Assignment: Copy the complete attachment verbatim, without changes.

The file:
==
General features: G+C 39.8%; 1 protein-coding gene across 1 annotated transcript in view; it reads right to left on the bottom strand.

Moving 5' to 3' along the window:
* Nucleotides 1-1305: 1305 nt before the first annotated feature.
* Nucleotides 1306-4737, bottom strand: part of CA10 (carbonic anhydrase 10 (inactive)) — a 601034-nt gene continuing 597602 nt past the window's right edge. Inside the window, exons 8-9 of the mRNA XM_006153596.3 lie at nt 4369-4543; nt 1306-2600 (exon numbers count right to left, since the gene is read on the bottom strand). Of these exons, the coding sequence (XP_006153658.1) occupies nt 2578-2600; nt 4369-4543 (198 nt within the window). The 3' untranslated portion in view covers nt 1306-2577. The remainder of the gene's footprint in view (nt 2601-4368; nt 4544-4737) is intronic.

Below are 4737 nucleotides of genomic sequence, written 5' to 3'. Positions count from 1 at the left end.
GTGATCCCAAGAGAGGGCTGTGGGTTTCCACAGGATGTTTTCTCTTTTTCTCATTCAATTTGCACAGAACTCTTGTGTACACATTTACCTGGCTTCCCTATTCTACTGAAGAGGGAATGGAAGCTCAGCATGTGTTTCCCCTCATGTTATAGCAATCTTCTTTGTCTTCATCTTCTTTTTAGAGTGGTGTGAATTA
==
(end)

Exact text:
General features: G+C 39.8%; 1 protein-coding gene across 1 annotated transcript in view; it reads right to left on the bottom strand.

Moving 5' to 3' along the window:
* Nucleotides 1-1305: 1305 nt before the first annotated feature.
* Nucleotides 1306-4737, bottom strand: part of CA10 (carbonic anhydrase 10 (inactive)) — a 601034-nt gene continuing 597602 nt past the window's right edge. Inside the window, exons 8-9 of the mRNA XM_006153596.3 lie at nt 4369-4543; nt 1306-2600 (exon numbers count right to left, since the gene is read on the bottom strand). Of these exons, the coding sequence (XP_006153658.1) occupies nt 2578-2600; nt 4369-4543 (198 nt within the window). The 3' untranslated portion in view covers nt 1306-2577. The remainder of the gene's footprint in view (nt 2601-4368; nt 4544-4737) is intronic.

Below are 4737 nucleotides of genomic sequence, written 5' to 3'. Positions count from 1 at the left end.
GTGATCCCAAGAGAGGGCTGTGGGTTTCCACAGGATGTTTTCTCTTTTTCTCATTCAATTTGCACAGAACTCTTGTGTACACATTTACCTGGCTTCCCTATTCTACTGAAGAGGGAATGGAAGCTCAGCATGTGTTTCCCCTCATGTTATAGCAATCTTCTTTGTCTTCATCTTCTTTTTAGAGTGGTGTGAATTA